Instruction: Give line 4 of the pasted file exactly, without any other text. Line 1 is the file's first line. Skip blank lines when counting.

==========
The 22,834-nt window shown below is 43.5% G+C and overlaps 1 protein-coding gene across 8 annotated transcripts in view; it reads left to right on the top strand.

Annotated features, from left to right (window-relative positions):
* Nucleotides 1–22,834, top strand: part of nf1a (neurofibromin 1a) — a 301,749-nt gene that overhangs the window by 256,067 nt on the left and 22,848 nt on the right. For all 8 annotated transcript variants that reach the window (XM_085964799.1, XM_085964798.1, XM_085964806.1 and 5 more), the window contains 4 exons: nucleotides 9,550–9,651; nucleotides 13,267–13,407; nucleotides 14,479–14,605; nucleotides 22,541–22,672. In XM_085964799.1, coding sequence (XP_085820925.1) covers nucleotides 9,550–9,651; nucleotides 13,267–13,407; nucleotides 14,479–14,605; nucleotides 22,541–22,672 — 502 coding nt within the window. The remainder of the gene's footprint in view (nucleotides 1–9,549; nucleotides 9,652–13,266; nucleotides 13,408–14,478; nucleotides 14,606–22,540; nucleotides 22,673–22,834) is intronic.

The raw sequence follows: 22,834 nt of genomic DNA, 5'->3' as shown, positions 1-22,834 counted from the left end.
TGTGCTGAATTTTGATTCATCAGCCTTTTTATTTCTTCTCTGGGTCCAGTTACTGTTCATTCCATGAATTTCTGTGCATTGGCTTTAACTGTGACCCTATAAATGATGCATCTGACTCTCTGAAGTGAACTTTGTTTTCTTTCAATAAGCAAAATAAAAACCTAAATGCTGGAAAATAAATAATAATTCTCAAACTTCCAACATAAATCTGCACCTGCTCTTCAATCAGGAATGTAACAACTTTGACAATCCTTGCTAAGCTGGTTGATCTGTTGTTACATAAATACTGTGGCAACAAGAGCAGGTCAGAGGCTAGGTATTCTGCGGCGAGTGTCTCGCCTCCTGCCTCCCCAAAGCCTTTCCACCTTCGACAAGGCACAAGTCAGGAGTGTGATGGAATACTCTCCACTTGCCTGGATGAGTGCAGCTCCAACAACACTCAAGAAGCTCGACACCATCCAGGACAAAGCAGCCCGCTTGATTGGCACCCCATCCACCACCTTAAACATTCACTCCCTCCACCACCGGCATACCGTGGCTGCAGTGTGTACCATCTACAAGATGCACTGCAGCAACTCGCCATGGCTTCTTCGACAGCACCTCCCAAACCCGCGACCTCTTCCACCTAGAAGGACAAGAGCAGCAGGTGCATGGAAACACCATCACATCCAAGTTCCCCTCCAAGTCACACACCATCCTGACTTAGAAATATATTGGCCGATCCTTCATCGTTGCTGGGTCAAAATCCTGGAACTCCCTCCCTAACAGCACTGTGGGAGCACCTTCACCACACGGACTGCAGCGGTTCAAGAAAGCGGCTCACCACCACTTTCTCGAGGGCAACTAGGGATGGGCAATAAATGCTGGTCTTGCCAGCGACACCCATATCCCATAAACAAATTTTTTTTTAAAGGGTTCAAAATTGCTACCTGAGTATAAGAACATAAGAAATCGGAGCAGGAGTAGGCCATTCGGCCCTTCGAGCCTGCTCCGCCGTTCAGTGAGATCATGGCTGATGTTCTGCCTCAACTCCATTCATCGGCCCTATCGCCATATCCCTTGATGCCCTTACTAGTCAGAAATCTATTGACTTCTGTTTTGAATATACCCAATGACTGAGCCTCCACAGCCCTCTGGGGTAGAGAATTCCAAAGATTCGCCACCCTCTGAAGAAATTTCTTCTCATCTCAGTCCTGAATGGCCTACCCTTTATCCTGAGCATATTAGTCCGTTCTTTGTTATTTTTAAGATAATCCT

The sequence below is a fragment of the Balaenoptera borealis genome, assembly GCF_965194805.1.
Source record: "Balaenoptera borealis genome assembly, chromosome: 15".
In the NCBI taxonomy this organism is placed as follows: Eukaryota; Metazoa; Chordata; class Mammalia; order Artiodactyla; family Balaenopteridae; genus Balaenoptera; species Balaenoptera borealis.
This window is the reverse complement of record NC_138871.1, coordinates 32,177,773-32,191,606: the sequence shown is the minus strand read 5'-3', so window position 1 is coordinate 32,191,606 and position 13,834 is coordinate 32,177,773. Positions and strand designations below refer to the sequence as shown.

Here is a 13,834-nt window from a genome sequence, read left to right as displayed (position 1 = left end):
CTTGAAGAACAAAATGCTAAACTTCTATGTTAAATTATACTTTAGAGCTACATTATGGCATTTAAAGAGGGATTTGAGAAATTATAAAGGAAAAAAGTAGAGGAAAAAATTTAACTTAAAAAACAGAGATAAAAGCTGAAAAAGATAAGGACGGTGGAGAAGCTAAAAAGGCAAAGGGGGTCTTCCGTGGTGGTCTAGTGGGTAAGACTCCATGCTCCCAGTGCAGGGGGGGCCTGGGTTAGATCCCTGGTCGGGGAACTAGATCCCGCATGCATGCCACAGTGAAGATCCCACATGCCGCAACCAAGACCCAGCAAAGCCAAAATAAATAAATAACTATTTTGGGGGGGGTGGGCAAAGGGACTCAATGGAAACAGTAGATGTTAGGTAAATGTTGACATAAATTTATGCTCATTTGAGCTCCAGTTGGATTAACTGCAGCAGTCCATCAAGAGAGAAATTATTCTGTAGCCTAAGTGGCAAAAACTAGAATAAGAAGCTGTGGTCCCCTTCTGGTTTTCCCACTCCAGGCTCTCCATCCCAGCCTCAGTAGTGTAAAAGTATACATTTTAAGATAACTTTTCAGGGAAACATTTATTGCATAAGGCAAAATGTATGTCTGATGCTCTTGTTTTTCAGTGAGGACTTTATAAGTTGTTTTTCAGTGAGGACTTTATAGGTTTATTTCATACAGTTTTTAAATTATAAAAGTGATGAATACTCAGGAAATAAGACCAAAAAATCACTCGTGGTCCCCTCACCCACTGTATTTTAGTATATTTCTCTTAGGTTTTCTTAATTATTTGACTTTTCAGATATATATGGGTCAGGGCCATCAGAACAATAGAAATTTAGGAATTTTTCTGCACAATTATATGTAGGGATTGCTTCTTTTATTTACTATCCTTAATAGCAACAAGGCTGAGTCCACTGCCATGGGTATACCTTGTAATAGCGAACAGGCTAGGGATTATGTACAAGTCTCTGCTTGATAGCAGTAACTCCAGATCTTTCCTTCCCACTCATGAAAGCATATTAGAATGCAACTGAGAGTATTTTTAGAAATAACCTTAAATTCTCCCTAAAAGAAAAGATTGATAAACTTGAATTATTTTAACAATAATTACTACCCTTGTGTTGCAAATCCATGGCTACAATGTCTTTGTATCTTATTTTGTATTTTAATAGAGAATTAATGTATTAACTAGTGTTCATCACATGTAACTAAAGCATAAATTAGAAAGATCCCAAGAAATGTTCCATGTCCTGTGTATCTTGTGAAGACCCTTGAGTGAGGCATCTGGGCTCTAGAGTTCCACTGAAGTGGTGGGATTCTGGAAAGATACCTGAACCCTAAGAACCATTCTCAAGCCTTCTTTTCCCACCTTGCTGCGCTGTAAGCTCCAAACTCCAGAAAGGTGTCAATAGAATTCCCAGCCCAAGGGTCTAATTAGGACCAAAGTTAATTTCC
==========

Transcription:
The raw sequence follows: 22,834 nt of genomic DNA, 5'->3' as shown, positions 1-22,834 counted from the left end.